The balance of output shown by the shaded area WD1F would be the total profits (surplus) that accrue to the capitalists. As Lewis assumes that all of these profits are reinvested, the total stock of capital in the modern sector will rise from K1 to K2. As a result, TPM will shift from TPM(K1) to TPM(K2) which in a turn leads to increase MPL. In other words, the demand for labor will increase as shown by the curve D2(K2) in the lower part of fig (b).


Now the new equilibrium in the modern sector takes place at point G where OL2 labor are being employed. The total output rises to OTP2 or OD2GL2 while total wages and profits increase to OWGL2 and WD2G, respectively. Once again, these larger (WD2G) profits are reinvested, the total stock of capital will increase to K3. Again the TP curve will shift upward, as the TPM(K3), and demand for labor curve will shift to D3(K3).


This process of modern self sustaining growth and employment expansion will remain continue till all the surplus rural labor is absorbed in the new industrial sector. There after, additional workers can be withdrawn from agri. sector only at a higher cost of lost food production because this will decrease the labor to land ratios. In this way, the MPL will be no more zero. Here, labor supply curve will become positively sloped along with the growth of modern sector. The structural transformation of the economy will take place through shifting traditional rural agriculture to modern urban industry.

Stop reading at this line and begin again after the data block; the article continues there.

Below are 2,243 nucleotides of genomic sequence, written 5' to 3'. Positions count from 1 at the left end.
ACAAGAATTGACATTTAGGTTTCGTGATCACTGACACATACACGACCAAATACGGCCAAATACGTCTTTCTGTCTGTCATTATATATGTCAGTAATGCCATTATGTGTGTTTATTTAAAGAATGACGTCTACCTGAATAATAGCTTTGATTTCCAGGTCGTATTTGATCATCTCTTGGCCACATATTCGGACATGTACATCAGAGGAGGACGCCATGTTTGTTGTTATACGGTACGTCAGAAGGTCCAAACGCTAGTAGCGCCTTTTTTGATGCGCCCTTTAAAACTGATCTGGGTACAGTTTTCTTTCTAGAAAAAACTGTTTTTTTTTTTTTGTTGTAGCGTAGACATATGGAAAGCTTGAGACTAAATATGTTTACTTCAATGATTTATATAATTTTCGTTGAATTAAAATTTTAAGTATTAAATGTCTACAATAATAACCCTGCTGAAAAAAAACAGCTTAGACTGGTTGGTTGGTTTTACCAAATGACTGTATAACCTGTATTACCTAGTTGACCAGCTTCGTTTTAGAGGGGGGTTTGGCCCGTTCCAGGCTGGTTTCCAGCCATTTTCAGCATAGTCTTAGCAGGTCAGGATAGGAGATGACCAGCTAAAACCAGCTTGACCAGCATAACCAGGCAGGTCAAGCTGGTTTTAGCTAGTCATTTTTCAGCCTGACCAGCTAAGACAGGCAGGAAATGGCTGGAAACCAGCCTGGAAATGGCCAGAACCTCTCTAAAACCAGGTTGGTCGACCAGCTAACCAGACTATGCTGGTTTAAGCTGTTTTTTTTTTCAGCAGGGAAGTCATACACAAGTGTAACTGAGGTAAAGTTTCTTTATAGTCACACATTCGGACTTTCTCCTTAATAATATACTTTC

Criticism on the Lewis Model:


Although Lewis two-sector development model is simple and roughly it is in conformity with the historical growth in the West, but it has following flaws and most of its assumptions do not fit in the institutional and economic realities of UDCs.


(i) Proportionality Between Employment Creation and Capital Accumulation: Lewis model assumes that there exists a proportionality in the labor transfer and employment creation in modern sector and rate of capital accumulation in the modern sector. The faster the rate of capital accumulation, the higher the growth rate of the modern sector and faster the rate of new job creation.


But if the capitalists reinvest their profits in the labor-saving capital equipment rather increasing the labor employment (what has been assumed in Lewis model) the jobs will not be created and modern sector will not expand. This happened in case of Pakistan where during 2nd five year plan, the wages remained constant and the capitalists rather re-ploughing their surplus shifted it to the 'Swiss Banks'. All this led to a resentment against the strategy of increasing the surpluses of capitalistic class. Now we employ a diagram where we shall show that labor demand curves do not shift uniformly outward. It is so because that increase in capital stock will embody labor saving technology.